Today, he had promised himself, he would take the chance, for a deep yearning had beckoned to him from above.  Adam glanced upward; it would take some time for him to climb the many stairs, but he willed himself to go.  By the time that he had reached the landing, the old man was gasping for air to fill his burning lungs.  He leaned wearily against the railing; his eyes set on the utmost step.

Over and over he whispered, his voice raspy with age.  “I can do this, I can do this,” he uttered as he stepped beyond the final step.

His wrinkled face formed a smile.  Where once dimples deepened his cheeks, now weather worn lines hid the impressions that had once made his handsome face so pleasing to look upon.  Cautiously he made his way down the long hall, stopping at the first door on his right.

With one hand on the curve of his cane and the other on the doorknob, Adam gave a little turn and pushed opened the door.  The room was dark, with only a sliver of light trying to peep from behind the closed curtains.  Being careful not to trip over the carpet, Adam walked over to the opposite wall and tugged on the drapes until they parted enough that the sun could light the room well enough that he might see.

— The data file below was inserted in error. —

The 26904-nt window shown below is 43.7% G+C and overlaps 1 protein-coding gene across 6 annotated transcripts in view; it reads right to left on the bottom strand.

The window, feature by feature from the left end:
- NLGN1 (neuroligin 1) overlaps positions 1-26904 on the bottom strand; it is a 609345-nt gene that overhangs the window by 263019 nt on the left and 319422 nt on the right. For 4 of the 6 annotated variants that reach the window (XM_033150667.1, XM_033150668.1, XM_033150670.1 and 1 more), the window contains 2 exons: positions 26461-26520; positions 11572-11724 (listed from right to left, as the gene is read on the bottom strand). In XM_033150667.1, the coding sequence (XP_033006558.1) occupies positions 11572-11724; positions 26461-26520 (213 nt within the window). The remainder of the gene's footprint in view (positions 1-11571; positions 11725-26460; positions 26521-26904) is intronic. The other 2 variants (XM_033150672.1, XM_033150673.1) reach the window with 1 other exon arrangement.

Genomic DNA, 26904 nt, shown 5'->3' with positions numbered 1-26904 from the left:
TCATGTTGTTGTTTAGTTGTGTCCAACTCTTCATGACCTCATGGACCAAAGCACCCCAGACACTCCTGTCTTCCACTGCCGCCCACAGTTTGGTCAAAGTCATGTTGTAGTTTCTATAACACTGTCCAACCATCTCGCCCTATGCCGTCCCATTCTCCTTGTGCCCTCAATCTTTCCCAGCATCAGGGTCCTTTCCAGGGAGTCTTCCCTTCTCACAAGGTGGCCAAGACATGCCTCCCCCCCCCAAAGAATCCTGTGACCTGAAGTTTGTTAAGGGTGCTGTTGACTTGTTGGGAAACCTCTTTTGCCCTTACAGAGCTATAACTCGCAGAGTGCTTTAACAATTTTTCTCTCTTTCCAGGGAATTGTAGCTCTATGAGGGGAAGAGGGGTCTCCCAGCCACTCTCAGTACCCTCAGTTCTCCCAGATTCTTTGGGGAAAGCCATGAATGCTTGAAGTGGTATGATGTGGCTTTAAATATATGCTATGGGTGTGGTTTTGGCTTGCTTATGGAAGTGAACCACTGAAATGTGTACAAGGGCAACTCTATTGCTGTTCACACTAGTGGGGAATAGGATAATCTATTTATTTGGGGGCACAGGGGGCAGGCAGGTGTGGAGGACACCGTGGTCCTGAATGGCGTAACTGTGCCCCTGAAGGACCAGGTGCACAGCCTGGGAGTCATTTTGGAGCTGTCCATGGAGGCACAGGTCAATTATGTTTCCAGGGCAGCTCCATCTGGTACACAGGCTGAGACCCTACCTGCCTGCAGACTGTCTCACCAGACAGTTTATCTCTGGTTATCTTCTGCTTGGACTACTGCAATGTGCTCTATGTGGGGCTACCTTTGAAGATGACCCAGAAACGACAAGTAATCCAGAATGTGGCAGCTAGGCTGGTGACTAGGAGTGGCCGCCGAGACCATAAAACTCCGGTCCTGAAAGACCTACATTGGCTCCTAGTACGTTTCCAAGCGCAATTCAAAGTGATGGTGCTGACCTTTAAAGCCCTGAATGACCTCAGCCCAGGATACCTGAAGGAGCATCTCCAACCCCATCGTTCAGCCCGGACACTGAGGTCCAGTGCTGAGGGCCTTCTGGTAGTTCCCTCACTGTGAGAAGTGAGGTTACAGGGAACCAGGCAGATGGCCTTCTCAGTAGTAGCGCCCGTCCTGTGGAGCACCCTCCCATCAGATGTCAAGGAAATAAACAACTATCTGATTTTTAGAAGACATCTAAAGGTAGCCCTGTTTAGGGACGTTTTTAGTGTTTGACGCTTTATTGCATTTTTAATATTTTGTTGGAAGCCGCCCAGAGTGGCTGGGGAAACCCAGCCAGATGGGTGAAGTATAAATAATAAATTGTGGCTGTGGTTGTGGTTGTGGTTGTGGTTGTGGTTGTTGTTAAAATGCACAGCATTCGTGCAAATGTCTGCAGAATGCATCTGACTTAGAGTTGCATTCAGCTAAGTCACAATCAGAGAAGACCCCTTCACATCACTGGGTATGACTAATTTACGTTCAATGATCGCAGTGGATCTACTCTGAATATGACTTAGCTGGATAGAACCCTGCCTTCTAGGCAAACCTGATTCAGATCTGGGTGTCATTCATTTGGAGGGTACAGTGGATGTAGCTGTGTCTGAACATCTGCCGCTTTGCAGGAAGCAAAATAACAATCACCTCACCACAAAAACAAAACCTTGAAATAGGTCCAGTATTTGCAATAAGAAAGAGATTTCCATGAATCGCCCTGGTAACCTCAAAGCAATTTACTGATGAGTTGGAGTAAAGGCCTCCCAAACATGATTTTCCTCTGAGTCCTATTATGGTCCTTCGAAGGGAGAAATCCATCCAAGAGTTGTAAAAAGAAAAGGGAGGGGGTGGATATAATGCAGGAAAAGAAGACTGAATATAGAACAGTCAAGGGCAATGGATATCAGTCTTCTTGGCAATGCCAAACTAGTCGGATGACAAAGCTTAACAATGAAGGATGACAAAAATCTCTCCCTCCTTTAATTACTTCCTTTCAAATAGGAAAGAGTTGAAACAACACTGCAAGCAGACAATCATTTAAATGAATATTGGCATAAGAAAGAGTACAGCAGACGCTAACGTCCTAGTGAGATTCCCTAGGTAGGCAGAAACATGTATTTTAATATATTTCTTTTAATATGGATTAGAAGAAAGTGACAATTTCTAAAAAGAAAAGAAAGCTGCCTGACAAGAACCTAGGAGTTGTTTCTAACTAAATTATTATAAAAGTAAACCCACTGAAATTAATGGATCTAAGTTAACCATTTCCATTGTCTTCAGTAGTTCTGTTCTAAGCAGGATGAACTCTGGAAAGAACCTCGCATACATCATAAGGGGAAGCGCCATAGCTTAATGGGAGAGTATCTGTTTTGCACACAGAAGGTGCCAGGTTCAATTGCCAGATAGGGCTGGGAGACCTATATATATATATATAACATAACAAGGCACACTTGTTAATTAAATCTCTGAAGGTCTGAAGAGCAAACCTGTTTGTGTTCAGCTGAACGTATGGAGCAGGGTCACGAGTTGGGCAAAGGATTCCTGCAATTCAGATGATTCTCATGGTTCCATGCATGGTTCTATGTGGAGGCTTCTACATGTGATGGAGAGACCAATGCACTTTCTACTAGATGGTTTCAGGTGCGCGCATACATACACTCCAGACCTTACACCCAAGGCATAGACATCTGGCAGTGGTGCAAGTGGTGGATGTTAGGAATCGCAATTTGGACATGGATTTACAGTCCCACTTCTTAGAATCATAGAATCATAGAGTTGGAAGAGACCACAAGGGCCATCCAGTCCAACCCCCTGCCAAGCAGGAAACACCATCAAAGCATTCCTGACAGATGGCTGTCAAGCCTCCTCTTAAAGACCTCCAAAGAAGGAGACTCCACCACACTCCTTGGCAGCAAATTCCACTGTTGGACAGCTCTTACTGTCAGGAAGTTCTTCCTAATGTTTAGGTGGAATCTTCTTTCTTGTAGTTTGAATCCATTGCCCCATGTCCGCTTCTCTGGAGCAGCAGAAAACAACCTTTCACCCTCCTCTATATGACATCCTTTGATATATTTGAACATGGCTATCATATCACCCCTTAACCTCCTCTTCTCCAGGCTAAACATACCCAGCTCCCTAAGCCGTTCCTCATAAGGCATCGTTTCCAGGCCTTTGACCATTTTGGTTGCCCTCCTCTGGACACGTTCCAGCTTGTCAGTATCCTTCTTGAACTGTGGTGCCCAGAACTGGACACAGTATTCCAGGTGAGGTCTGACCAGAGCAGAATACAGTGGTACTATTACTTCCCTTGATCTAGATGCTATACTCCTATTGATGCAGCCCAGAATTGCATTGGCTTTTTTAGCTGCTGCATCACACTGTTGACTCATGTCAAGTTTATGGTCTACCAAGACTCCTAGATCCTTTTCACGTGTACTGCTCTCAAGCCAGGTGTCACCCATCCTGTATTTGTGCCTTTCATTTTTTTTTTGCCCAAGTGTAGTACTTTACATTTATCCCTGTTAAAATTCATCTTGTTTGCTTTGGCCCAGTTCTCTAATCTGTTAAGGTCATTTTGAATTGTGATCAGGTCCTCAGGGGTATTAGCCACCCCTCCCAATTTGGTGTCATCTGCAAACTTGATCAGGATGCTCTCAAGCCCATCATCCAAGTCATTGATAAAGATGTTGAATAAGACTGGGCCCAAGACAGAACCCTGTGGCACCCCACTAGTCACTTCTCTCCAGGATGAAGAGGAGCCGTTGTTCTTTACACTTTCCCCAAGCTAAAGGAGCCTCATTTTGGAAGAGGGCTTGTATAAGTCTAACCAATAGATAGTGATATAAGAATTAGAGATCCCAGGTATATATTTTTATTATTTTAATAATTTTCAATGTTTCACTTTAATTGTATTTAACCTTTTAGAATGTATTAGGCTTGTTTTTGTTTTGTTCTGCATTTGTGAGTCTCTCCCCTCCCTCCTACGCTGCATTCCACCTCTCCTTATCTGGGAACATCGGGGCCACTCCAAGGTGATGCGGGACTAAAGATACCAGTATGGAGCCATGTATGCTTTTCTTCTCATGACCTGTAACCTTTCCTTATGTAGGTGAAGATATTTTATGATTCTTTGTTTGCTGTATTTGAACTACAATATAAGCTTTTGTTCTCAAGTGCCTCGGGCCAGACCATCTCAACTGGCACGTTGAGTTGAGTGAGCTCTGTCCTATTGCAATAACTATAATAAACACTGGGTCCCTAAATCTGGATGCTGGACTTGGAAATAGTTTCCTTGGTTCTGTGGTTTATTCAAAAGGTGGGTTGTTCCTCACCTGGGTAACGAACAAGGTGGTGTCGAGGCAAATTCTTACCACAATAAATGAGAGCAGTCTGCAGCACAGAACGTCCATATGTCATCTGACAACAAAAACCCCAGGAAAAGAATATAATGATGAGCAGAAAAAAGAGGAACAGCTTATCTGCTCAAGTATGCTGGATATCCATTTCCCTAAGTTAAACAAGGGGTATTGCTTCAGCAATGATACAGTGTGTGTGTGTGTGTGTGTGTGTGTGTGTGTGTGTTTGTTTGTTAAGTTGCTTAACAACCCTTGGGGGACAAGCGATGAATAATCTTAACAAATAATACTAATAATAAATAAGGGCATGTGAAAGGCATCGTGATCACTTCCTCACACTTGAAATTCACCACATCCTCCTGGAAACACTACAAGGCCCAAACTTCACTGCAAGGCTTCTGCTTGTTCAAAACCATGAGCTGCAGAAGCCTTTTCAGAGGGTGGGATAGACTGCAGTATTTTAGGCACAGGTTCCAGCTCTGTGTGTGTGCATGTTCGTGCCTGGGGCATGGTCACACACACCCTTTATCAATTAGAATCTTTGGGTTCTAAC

Unexpectedly, his heart fluttered and rose in tempo as the old man’s eyes swept the room.  He felt the onrush of tears as old memories came creeping back to him.  He slowly walked to the bed, where in his mind he saw the face, twisted with pain, his brother’s brow dotted with beads of moisture from the raging fever. The boy whom he had helped to raise with a gunshot wound in the shoulder.  It was his bullet that had nearly killed his brother — his carelessness — and Adam instantly felt again, as if it had just happened, the guilt that had nearly driven him from his home and his family.  His hand wiped at his eyes; that had been another lifetime ago, and Little Joe had lived and had forgiven him for the accident that had nearly claimed his young life.